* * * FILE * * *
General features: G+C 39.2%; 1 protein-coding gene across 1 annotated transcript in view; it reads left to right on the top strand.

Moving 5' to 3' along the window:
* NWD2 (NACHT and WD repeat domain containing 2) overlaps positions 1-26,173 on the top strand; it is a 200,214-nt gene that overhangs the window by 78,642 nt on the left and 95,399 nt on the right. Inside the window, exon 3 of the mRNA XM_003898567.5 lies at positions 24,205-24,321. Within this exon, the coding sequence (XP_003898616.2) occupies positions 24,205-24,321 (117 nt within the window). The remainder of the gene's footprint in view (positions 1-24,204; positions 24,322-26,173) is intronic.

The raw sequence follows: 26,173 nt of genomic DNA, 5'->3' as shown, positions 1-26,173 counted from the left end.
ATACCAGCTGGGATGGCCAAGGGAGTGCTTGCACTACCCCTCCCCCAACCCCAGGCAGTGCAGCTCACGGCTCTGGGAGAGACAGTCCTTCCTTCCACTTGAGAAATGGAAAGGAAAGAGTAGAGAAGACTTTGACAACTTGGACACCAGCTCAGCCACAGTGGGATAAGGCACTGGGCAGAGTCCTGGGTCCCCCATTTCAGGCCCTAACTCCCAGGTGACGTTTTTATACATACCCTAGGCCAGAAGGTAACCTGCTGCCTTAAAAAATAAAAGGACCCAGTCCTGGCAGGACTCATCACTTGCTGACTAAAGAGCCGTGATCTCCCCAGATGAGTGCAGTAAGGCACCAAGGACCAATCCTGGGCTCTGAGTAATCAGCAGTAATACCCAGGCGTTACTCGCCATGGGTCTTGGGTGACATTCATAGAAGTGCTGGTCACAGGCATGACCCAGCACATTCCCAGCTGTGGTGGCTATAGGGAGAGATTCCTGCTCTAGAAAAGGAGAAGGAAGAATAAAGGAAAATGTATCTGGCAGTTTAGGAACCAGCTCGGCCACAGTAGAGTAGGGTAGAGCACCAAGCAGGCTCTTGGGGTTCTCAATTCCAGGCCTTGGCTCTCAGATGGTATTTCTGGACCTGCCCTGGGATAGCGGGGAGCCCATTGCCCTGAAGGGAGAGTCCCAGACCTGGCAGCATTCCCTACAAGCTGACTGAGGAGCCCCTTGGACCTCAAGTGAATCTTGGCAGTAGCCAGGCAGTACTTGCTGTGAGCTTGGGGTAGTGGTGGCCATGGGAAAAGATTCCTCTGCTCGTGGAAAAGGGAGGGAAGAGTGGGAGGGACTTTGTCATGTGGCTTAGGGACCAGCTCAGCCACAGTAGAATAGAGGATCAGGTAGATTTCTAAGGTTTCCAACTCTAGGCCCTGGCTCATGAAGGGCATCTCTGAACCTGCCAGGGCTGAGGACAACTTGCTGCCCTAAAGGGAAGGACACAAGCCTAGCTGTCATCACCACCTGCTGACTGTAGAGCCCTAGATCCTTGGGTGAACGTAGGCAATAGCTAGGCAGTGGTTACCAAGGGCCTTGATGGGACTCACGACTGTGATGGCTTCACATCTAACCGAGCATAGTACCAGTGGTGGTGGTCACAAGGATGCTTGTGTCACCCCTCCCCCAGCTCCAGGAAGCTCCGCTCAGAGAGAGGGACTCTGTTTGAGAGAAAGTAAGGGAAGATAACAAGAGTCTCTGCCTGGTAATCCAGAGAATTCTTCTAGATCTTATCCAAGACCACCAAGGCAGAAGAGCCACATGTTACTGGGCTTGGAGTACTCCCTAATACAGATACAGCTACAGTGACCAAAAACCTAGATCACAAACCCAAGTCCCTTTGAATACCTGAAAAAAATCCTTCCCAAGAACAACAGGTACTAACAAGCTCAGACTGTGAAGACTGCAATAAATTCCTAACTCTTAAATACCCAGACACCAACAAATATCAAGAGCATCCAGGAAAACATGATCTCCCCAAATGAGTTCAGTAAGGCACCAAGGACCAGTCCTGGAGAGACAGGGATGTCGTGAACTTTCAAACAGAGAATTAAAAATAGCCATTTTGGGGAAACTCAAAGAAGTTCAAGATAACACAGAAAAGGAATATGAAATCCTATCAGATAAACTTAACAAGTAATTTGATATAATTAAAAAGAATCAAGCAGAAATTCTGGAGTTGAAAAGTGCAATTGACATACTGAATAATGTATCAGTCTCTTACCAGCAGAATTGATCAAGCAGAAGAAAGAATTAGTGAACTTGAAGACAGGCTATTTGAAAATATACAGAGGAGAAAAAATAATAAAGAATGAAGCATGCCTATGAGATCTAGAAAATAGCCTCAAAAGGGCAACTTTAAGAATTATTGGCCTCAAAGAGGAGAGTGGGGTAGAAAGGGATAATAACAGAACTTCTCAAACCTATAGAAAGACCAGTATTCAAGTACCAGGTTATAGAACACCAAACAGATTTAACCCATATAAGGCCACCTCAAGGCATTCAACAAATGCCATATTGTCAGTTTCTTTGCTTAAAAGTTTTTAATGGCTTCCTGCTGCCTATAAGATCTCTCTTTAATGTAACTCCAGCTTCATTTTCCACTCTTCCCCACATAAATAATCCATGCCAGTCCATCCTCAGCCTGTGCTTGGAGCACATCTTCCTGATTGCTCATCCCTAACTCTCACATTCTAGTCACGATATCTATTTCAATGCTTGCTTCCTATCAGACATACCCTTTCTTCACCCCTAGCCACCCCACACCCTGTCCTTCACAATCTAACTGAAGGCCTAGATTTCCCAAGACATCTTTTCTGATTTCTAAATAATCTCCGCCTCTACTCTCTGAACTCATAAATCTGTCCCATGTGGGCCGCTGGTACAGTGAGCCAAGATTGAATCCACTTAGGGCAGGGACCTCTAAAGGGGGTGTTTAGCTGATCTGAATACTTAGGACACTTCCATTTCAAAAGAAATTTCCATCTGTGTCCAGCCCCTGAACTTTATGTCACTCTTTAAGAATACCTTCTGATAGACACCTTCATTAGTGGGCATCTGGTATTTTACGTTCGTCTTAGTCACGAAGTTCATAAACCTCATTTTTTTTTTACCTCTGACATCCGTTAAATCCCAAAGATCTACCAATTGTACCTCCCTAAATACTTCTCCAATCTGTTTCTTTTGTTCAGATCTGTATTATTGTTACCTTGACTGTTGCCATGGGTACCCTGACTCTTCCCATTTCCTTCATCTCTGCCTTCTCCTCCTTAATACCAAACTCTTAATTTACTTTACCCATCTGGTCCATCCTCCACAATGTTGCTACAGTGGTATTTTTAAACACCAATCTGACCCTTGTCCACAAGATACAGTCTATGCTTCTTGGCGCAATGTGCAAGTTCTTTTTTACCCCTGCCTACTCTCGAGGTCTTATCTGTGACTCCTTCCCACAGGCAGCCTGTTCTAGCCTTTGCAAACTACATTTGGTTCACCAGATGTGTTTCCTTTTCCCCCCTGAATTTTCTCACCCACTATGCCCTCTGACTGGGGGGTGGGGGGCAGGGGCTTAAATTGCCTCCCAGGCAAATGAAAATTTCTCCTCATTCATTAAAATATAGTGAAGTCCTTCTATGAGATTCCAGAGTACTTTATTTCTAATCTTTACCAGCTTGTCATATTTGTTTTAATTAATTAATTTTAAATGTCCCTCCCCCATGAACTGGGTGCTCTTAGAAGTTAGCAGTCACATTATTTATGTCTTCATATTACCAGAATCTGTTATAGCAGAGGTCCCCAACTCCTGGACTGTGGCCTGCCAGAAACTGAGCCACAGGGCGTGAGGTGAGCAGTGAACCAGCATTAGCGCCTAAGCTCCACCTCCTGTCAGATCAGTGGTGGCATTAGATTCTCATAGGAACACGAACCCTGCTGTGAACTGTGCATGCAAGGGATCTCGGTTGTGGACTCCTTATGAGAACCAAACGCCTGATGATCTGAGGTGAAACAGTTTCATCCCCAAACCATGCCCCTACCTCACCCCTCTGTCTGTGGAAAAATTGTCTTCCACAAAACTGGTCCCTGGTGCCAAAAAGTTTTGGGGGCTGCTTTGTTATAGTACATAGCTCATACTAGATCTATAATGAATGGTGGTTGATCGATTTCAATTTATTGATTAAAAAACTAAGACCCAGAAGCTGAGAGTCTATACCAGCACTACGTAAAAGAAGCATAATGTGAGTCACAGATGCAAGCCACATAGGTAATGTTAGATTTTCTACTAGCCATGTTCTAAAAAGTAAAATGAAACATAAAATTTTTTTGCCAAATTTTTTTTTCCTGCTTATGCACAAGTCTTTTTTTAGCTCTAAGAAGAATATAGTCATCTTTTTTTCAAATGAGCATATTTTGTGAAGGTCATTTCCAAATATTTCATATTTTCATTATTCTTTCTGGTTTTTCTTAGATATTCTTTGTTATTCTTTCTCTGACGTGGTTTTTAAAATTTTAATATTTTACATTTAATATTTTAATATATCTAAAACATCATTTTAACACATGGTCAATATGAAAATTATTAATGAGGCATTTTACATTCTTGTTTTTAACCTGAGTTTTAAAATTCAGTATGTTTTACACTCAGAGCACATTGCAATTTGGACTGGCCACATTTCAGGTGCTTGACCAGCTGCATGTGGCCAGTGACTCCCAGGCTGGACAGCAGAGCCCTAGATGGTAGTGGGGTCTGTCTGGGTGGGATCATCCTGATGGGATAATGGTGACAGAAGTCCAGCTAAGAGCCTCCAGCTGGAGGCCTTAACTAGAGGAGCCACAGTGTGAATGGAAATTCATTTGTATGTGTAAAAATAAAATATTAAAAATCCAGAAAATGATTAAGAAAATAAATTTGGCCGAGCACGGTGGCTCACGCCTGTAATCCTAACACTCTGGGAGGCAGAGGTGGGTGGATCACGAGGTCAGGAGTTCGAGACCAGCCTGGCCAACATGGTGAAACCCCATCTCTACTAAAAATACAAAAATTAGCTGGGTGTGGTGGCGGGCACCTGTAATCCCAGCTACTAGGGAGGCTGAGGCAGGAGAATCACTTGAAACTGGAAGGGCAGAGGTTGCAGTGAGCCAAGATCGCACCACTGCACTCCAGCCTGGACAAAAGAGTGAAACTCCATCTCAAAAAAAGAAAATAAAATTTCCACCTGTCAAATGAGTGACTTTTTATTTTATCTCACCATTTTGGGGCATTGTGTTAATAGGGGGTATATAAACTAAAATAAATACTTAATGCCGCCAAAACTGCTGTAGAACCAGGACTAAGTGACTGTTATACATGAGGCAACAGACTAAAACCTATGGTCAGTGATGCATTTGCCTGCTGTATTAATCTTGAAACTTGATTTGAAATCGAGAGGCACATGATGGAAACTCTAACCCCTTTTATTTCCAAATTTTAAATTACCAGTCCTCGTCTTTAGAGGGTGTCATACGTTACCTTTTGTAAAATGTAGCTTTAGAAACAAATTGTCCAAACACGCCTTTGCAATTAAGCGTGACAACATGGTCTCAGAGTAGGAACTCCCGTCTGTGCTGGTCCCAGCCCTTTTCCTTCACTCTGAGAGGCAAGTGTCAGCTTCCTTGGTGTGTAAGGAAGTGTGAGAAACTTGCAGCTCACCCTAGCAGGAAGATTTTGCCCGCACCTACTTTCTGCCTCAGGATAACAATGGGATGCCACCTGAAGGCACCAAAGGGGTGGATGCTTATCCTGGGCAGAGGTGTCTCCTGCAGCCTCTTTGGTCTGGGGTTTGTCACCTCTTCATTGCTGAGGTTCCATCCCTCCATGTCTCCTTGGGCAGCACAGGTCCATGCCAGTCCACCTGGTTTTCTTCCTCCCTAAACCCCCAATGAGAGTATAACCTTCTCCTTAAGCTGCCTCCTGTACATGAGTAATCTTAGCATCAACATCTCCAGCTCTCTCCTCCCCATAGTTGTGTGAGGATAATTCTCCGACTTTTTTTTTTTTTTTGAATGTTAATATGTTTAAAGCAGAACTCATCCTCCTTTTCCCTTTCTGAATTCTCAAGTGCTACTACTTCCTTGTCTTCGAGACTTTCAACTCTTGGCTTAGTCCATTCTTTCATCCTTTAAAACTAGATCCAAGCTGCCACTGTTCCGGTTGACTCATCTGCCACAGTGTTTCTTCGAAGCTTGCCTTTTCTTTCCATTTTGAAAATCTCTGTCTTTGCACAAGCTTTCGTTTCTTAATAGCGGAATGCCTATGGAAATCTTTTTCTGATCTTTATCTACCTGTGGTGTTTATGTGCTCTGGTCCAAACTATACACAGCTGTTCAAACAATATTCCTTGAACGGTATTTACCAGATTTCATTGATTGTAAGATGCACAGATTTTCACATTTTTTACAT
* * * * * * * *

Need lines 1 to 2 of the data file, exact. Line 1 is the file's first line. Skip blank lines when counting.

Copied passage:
General features: G+C 39.2%; 1 protein-coding gene across 1 annotated transcript in view; it reads left to right on the top strand.

Moving 5' to 3' along the window: